Although you may be tempted to just target the most well-known HBCUs for your diversity recruitment, it's important to cast a wider net to increase the likelihood of finding the talent you want. Keep in mind that there are 100 historically Black colleges and universities around the country, so you really could be missing out on finding qualified candidates if you only focus on schools like Morehouse College, Howard University, and Spelman College.

4. Partner With Career Centers

Another way to increase your visibility on HBCU campuses is to form partnerships with career centers there. These relationships can help you create a funnel from colleges to your company because they can introduce you to possible interns, as well as graduates looking for employment. In addition, career centers may organize job fairs that you can participate in to further get in front of Black students.

5. Get Referrals From Black Employee Resource Group

If you have an employee resource group for Black workers, it can be a good resource to tap into for referrals of current HBCU students, as well as graduates. You can also create an employee referral program that everyone can participate in to help fill your hiring funnel pipeline with graduates from underserved communities who attended a variety of colleges.

What HBCU Students Value at Work

If you have successfully recruited graduates from HBCUs, that is a big step toward making your organization more diverse. However, if your workplace is not also welcoming, and you don't provide equitable access to opportunities, it's not likely you’ll be able to retain these employees. It's important to keep in mind what students from HBCUs value in a workplace, such as:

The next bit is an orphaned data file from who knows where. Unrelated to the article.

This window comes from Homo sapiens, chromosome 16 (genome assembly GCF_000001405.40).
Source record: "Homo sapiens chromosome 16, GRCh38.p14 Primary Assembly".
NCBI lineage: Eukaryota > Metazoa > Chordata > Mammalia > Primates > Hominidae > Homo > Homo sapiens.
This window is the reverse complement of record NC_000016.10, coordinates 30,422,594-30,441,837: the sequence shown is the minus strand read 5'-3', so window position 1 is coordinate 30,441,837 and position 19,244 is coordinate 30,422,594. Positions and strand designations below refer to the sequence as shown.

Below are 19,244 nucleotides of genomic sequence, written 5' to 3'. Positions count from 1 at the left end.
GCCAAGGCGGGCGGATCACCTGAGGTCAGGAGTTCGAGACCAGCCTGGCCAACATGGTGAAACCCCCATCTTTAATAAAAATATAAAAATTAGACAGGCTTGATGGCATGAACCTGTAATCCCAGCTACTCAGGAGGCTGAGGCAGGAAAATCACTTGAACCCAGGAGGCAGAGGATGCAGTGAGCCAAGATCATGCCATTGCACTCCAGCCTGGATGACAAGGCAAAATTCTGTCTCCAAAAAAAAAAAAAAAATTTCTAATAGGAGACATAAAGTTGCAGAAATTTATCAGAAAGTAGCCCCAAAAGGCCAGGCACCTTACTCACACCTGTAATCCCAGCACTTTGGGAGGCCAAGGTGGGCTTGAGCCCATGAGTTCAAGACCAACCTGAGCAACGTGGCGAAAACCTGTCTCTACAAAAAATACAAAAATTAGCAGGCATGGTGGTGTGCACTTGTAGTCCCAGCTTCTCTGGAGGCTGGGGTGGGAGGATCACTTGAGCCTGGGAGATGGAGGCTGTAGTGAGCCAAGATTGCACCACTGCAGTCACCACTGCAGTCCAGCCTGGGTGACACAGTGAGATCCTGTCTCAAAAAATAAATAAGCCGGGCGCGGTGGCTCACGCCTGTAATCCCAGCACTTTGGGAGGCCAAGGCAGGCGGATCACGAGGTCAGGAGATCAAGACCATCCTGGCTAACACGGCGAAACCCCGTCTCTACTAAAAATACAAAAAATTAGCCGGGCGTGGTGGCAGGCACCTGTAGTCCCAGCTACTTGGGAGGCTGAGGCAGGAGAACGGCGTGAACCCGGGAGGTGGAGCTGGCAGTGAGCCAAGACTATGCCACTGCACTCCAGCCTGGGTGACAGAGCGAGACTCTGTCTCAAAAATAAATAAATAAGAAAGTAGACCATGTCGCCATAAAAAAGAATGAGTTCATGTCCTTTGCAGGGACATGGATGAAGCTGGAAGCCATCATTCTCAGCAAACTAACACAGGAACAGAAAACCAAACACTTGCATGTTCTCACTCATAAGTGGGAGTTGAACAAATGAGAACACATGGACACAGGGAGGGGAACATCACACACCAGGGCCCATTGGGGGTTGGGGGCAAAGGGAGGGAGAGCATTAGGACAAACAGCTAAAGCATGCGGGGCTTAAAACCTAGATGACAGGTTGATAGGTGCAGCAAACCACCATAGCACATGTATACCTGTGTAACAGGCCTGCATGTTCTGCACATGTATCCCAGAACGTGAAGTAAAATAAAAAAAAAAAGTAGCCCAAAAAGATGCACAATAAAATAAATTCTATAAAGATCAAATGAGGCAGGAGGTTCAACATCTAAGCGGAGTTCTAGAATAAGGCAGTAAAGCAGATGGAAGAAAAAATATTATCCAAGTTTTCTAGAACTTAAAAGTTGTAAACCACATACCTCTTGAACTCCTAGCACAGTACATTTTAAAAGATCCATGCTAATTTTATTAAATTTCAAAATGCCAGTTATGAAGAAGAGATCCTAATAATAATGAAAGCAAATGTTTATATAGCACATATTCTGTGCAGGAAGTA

• Career development: Students at HBCUs want to be confident that their education will lead to a successful career, so they want to work for organizations that give them equitable access to career development opportunities. Make sure your company is providing promotions and raises in an equitable fashion across the board, as well as access to career development resources that will help HBCU graduates move up the ladder of your organization.
  • Social responsibility: Workers in younger generations, including HBCU students, are especially concerned about working for employers that have a strong sense of social responsibility and willingness to give back to the community. They care about a variety of causes—from social justice to the environment to equitable access to opportunities—and they want to work for employers that demonstrate they care about those causes too. 
  • Inclusive culture: Your company may be diverse, but is it inclusive? Are you making employees from underrepresented communities feel like they’re truly part of your workplace culture? HBCU students are looking for opportunities to not only have a job, but to feel like they’re embraced and can bring their authentic selves to work. In addition to a culture that welcomes them, HBCU graduates are also looking for work-life balance and a company that cares about their mental health.

Students from HBCUs bring a lot to the table, and they want to work in environments that will help them thrive. By understanding who the students are, and using these recruiting tips to help attract employees from underrepresented communities, you can increase the diversity at your organization and bring in fresh talent that will move your company forward.